Healthcare is facing one of the most critical times in history. With an unprecedented demand on staff, equipment and hospital capacity; we are seeing a national effort to help limit the impact of the COVID-19 crisis. The NHS is having to change the way healthcare professionals interact with patients and is looking to technology to help power their services.
On 27 February, NHSX launched the draft NHS Digital Health Technology Standard, bringing together existing standards – including the DAQs and other data and interoperability standards – in a consistent, transparent and accessible way. The aim was, and still is, to support developers to understand what is expected of them and speed up how health technologies are reviewed, commissioned and scaled across the NHS and social care.
As their engagement partner, we planned a range of activities to get feedback from relevant stakeholders to ensure it was fit for purpose. However, with current priorities changing to manage the COVID-19 outbreak, it isn’t realistic to expect a good balance of attendees at the workshops and we took the decision to cancel them. But we still need this valuable feedback.
Digital health technologies are more important now than ever, as the NHS looks to developers for effective and secure telemedicine, remote monitoring tools, information sharing apps, AI analytics, and communication tools for healthcare professionals.
We are seeing an emergence of established and new tools to support the NHS: NHS Digital fast-tracked assurance of video products on the new Digital Care Services Framework, the use of Microsoft Teams surged by 800% across the NHS to support remote working, and Hospify became the first clinical messaging app to be made available on the NHS Apps Library, leading to a surge in demand. We have no doubt that there is a whole host of apps, tools and services being developed that could support healthcare professionals and the public and we want to help speed up and streamline the process to getting commissioned.
Ensuring that your technology complies with the standard is the first step to achieving that and we need to ensure it is accessible and understood by its users. We are looking for input from a wide range of audiences, such as clinicians, commissioners, developers and patients, to ensure it is robust and ambitious while being attainable.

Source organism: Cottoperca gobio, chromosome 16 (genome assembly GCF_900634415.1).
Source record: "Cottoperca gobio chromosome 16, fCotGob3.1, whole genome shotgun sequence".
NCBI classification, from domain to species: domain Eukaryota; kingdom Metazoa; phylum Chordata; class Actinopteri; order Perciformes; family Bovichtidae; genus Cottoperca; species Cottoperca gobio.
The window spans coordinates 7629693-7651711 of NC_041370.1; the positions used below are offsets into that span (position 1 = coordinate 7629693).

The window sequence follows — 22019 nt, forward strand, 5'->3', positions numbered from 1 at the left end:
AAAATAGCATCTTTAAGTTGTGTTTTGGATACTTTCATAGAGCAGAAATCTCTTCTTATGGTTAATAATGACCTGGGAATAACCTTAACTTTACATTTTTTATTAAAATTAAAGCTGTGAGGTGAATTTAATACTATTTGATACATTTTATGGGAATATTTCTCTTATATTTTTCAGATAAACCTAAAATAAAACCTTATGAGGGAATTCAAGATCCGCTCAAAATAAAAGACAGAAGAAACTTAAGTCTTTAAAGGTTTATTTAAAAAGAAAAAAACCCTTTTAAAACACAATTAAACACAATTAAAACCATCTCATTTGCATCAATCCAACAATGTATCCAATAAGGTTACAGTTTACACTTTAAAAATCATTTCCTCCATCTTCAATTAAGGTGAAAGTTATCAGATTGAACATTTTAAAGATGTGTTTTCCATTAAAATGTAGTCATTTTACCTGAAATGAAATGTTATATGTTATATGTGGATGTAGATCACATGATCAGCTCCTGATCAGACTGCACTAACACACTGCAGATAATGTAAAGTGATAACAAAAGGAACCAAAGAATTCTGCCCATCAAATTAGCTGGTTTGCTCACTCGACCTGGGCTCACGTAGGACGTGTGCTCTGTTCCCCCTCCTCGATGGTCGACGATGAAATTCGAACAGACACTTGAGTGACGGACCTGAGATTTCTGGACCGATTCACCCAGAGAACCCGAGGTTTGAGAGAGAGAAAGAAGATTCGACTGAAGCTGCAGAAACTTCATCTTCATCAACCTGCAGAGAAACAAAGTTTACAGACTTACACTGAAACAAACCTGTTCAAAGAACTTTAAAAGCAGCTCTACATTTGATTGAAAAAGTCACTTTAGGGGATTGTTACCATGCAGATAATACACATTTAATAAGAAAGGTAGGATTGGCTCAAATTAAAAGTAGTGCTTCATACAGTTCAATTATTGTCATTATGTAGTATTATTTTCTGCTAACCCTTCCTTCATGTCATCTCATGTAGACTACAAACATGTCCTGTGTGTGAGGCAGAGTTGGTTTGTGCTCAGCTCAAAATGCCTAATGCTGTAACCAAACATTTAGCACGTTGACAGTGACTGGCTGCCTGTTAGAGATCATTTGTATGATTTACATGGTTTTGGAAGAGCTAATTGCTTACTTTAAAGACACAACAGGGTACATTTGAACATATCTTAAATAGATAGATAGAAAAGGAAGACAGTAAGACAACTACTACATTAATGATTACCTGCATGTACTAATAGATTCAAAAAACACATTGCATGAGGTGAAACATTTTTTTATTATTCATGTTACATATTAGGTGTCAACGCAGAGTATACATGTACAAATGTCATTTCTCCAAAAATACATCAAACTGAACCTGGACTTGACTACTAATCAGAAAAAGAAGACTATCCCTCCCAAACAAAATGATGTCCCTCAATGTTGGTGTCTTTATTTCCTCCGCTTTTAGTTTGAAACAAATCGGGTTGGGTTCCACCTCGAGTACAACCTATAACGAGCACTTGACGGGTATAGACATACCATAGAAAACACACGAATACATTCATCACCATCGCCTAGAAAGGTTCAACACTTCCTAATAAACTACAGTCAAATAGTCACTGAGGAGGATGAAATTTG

So, while attention may be elsewhere and our day-to-day looks very different to what we expected a couple of months ago, we want as many people as possible to fill in our survey so we can find out if it is appropriate, if anything is missing, and the challenges and benefits of applying the standard.
The draft standard has 10 components with a rationale for why developers need to comply with it, and links to all relevant guidance needed to support applications. We have already heard from a number of you and are using this feedback to continue to develop the standard.
While it is positive to see that the majority of you believe it is clear what the standard is for and that the terms are easily understood, some of the thoughts being raised include:
- Clarity over what is best practice vs compulsory
- Confirmation of the type of digital health tools it applies to
- How this applies to companies at different stages of their life cycle
- Specific standards that you believe should be included
- Timelines for accreditation
- What support will be provided
We want to hear from you about your specific experience – whether you’re a developer with the ideal solution for the NHS, a clinician on the frontline, or a public health body with experience existing standards.
You can take a look at the draft standard here and we would be grateful if those interested in digital health could complete this short survey before 22 April 2020.